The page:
NBA Trade Deadline: Cleveland Cavaliers Could Look at These Five Players Before Thursday

Updated: February 20, 2013

By Bob Evans
Senior Writer

With the NBA trade deadline just two days away, the Cleveland Cavaliers could be major players thanks to their unique combination of expiring contracts, salary cap space and draft picks over the next few years.

Many people expect the Cavaliers to be in position to stockpile even more draft picks, as teams saddled with salary cap issues over the next season or two could look to move unflattering contracts now that they are out of playoff contention. The Orlando Magic, Philadelphia 76ers, Toronto Raptors, Minnesota Timberwolves, Washington Wizards and Sacramento Kings are a few teams who fit the bill pretty well.

While nobody will be seeking them out because of their current playing ability, guys like Daniel Gibson ($4.79 million), Omri Casspi ($2.27 million) and Luke Walton ($6.09 million) could all provide cap relief to a team looking to shed some salary for next season thanks to their expiring contracts. If you add them up, that is a little over $13 million the Cavaliers could save for another NBA team next season.

The Cavaliers also have two players—Marreese Speights and Wayne Elliington—who they recently acquired from the Memphis Grizzlies that could net them a few assets in return. Speights is making $4.2 million this year and has a player option for $4.5 million next year, while Ellington is making $2.08 million this year and has a qualifying offer of $3.1 million next year if the team wants him to stay.

Speights and Ellington have been important off the Cavaliers’ bench, but if Speights is going to opt out and test free agency, the Cavaliers would be intelligent to move him and get yet another first-round draft pick from a playoff contender in return.

While Speights and Ellington would likely end up on a playoff contender, Gibson, Walton and Casspi will likely be headed to a team in need of cap relief. After scouring NBA salary figures and comparing them to the team’s current place in the standings, these five players may be available for the Cavs’ taking with any combination of those expiring contracts:

Thaddeus Young, SF, Philadelphia 76ers

At 24-years old, Philadelphia just gave Young a five-year, $42 million contract extension in December of 2011. They paid the youngster pretty well, and have enjoyed a 14.9 point and 7.4 rebound per game average from him this season. It is unlikely Philadelphia would move Young, but if they think his contract which escalates to $8.6 million next year, $9.1 million the year after and $9.7 million the year after that would hinder their ability to rebuild—don’t be surprised if the Cavaliers come calling.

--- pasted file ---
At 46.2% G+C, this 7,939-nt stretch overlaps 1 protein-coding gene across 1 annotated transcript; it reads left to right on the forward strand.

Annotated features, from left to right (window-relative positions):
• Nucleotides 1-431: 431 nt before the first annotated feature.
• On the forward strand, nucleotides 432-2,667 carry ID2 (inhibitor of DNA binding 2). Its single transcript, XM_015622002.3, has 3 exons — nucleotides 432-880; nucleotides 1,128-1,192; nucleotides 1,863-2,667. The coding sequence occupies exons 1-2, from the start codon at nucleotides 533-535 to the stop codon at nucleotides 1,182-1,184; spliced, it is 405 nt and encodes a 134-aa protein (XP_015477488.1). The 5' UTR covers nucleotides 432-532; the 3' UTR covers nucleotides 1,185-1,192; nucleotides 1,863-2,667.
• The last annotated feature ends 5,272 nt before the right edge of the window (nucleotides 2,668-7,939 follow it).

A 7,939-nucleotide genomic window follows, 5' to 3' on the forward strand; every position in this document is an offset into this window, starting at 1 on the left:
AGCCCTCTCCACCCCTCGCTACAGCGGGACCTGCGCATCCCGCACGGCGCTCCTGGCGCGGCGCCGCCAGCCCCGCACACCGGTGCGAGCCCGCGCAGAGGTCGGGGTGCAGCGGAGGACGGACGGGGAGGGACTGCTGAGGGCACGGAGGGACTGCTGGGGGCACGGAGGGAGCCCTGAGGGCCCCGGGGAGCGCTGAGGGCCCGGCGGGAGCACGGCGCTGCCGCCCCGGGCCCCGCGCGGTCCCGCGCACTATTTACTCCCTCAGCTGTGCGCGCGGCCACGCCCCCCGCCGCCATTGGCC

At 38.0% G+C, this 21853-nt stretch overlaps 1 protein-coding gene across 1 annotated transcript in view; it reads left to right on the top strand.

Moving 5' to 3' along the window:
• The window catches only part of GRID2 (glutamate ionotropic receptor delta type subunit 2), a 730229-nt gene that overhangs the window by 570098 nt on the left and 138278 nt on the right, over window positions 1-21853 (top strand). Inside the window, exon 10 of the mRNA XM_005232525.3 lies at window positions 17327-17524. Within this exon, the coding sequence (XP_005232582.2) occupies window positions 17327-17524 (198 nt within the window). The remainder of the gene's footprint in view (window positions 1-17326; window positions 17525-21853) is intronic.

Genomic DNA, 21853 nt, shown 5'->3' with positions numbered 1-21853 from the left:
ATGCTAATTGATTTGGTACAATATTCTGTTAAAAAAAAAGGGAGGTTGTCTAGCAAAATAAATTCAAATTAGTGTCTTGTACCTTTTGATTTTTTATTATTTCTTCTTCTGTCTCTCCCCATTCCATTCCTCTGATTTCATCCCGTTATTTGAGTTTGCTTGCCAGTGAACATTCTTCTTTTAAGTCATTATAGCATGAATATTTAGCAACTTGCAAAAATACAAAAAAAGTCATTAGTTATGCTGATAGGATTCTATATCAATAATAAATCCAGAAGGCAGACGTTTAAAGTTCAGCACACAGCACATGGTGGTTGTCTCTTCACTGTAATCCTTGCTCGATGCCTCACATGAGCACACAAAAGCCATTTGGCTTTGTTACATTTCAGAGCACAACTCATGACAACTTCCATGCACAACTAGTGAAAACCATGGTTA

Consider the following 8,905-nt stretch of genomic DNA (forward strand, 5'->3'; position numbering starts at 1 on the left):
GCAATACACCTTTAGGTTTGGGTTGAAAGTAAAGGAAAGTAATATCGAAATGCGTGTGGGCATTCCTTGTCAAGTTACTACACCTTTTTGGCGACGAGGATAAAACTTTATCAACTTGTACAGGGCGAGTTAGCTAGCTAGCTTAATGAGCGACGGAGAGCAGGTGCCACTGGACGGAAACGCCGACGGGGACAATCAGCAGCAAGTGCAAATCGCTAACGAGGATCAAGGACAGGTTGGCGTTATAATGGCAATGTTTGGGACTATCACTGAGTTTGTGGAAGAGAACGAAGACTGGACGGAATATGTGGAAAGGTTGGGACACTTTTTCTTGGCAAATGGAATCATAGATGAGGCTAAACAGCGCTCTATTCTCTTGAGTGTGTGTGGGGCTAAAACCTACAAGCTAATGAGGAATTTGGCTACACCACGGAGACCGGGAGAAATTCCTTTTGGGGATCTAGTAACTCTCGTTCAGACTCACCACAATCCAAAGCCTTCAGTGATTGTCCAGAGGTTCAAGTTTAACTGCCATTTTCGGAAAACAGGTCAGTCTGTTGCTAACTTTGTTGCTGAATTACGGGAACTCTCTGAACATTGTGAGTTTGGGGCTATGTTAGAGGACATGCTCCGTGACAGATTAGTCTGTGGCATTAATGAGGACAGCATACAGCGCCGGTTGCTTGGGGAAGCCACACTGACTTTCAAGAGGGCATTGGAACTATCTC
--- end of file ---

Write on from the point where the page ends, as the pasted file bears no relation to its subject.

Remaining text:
Aaron Afflalo, SG, Orlando Magic

The Magic may be one of the biggest sellers at the trade deadline this year. Sitting at 15-37 in their first season after trading Dwight Howard, the Magic could look to move some of their longer contracts in order to free up space—which is why Afflalo could be available.

He is under contract at $7.5 million a year until the 2014/2015 season and he holds a player option for 2015/2016. Afflalo would be a nice addition thanks to his ability to score and play off the ball at the shooting guard position; not to mention he would allow Dion Waiters to come off the bench—a role he has become accustom to of later.

Eric Gordon, SG, New Orleans Hornets/Pelicans

Gordon is back from injury, and rumors continue to swirl around the shooting guard. He did not want to stay with the Hornets in free agency, but they committed $13.6 million to him this year which will go up to $15.5 million in 2015/2016 by matching the Suns’ offer. Sitting at 19-34, New Orleans could probably get quite the haul of draft picks and expiring contracts to continue their rebuild around Anthony Davis with.

Marcus Thornton, SG, Sacramento Kings

With the Kings’ expected move to Seattle, their front office could be in “sell mode” prior to the deadline. Thornton’s production this season has dipped by nearly seven points per game in scoring average, and his $7.6 million this year, $8.1 million next year and $8.6 million in 2014/2015 is much too high for a guy averaging 11.5 points. With his sweet outside shot and ability to provide instant offense, he would be a good fit in the Cavaliers’ offense playing with Kyrie Irving or Waiters.

Derrick Williams, SF, Minnesota Timberwolves

Since the Timberwolves selected Williams in 2011, they have rarely utilized one of the top talents in that draft. Convinced he cannot play small forward at the NBA level, Williams primarily comes off the bench behind All-Star Kevin Love. If the T-Wolves look to move Williams, the Cavaliers should be first in line.